So are the politics of Israel and Palestine--and the chapter on the roads of the West Bank is the best piece of journalism I've ever read about that conflict. Conover explores the Israeli checkpoints in the company of both Palestinians and the Israeli soldiers who try to control them. It's degrading to both sides.
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Format: Hardcover Verified Purchase
Ted Conover is the ideal travel companion. He seems equally comfortable standing in a swanky apartment in the Upper East Side, and tramping through the rain forest of Peru. In this book he takes us to places we'd otherwise never see: One day we're riding a mahogany raft down the Mother of God River in Peru, another day we're being herded through a dusty check-point in Ramallah. We get to know people we'd never otherwise meet: an African truck driver, teenagers from a remote Himalayan village, and an ambulance crew in Lagos, Nigeria. Roads connect these people. So does Conover's unerring eye for detail, and his pitch-perfect ear for language. This book is more than just an adventure: it's an invitation to understand each other and to know the world in which we live.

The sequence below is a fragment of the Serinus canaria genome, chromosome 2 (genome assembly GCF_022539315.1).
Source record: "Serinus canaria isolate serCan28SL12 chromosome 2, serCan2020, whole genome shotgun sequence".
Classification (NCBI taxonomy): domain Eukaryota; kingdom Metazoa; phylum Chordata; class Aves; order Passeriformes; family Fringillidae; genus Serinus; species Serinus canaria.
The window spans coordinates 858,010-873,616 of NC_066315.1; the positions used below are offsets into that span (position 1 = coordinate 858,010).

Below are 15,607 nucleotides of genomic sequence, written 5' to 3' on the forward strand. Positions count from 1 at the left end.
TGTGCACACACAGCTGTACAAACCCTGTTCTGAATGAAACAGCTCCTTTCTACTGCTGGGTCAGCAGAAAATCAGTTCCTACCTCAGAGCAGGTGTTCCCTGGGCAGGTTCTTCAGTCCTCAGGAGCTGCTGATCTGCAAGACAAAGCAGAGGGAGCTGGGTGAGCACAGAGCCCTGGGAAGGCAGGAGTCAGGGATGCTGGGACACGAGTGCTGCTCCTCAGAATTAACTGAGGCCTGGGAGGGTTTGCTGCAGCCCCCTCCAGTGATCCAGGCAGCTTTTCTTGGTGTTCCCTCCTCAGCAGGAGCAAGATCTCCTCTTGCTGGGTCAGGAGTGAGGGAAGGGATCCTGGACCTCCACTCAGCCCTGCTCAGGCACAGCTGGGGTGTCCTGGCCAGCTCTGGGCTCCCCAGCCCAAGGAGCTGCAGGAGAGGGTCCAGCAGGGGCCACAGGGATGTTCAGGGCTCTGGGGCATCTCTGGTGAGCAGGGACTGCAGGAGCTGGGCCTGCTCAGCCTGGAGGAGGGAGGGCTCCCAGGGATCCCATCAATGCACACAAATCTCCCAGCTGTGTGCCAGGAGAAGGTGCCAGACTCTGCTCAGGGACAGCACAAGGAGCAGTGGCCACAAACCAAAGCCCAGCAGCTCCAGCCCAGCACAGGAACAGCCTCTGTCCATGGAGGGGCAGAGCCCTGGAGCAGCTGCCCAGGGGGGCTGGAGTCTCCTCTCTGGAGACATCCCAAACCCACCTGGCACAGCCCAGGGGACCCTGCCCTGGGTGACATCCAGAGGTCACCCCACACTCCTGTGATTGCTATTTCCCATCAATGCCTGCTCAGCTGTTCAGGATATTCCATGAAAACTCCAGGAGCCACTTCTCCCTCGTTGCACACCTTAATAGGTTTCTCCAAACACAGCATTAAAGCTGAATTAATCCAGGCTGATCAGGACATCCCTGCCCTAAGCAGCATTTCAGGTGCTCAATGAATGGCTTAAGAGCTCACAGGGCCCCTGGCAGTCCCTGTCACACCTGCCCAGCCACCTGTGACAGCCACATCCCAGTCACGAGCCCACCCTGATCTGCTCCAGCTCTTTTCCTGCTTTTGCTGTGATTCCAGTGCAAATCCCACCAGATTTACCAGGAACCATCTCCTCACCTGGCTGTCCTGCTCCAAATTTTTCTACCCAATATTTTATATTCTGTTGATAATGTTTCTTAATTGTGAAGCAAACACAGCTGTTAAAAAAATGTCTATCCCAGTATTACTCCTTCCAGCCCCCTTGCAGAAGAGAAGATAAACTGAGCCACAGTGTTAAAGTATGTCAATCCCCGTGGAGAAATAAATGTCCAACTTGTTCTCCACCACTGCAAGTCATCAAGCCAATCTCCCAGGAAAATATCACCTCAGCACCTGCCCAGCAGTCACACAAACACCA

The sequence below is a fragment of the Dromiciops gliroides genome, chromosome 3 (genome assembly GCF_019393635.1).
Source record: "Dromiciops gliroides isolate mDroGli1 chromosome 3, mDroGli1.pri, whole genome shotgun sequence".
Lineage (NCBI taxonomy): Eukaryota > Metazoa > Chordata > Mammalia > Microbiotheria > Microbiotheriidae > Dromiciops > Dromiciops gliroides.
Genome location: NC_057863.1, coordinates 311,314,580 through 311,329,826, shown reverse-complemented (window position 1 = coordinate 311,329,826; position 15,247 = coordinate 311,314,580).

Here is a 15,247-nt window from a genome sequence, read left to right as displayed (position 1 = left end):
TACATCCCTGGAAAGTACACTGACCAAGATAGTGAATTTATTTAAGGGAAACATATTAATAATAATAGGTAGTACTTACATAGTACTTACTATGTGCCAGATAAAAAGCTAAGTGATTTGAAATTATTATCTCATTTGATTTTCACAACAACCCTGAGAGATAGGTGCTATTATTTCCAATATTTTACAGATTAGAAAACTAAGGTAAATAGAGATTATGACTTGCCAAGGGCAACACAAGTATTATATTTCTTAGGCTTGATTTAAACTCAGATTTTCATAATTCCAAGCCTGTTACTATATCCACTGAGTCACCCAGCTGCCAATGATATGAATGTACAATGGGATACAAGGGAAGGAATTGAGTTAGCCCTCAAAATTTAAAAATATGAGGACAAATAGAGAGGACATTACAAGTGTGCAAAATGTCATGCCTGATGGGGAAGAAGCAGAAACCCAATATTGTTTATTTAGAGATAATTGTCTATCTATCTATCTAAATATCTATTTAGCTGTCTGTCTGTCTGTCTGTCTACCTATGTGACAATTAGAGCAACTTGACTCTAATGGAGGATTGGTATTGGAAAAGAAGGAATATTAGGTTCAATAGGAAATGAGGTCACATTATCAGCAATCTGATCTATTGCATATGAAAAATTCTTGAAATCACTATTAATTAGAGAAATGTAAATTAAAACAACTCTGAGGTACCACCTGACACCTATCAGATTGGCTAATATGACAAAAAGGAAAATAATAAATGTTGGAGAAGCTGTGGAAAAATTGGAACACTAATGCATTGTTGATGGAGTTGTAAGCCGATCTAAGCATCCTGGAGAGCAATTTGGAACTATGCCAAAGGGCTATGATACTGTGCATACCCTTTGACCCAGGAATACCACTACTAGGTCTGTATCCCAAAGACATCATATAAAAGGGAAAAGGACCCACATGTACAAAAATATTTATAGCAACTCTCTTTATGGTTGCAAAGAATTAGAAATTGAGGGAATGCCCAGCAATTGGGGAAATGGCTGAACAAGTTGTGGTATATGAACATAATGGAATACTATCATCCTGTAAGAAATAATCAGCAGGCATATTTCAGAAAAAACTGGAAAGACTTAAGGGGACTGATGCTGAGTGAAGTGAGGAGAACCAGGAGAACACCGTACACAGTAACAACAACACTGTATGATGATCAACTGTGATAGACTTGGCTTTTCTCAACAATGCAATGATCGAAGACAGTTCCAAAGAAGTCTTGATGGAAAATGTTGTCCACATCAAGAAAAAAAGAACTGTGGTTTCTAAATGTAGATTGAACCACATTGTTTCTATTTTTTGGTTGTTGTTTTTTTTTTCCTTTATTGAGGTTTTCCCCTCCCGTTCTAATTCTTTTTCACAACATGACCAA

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Format: Hardcover
Quick warning ... This is not the wide-ranging study you'd think it would be from the title. Instead, it's really just a series of vignettes set on the road somewhere throughout the world - a driving club in China, a truck route in East Africa, hiking a frozen river in Tibet, following the trail of mahogany from the jungles of Peru, riding along with an ambulance through the traffic jam that is Lagos, Israeli blockades in Palestine ...

Now, these vignettes are mostly great. Conover is quite a gifted writer. He really gives you a feel for the places and people involved, and he does so without his own personality ever really intruding. (Some were better than others, though, with the Peru and Lagos ones seeming a little meandering.)

That this book is presented as anything more than a random collection of tales, though, is a joke. Conover makes an effort, but it's simply not there.

I found his little intermezzos between stories especially annoying in this regard. Instead of relating another story, they're mostly random musings and gatherings on some vague topic. One, called "Double-Edged Swords," manages to discuss Napoleon, Baron Haussmann, the Trail of Tears, Bataan, J.M Coetzee, Dino Buzzati, Afghanistan, Eisenhower, Mad Max, and Cormac McCarthy all in the space of 5 pages.

His métier is really just retelling his very interesting experiences. Along these lines, I highly recommed Rolling Nowhere: Riding the Rails with America's Hoboes,
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Format: Hardcover Verified Purchase
I downloaded this to my Kindle after reading a positive review in The New Yorker.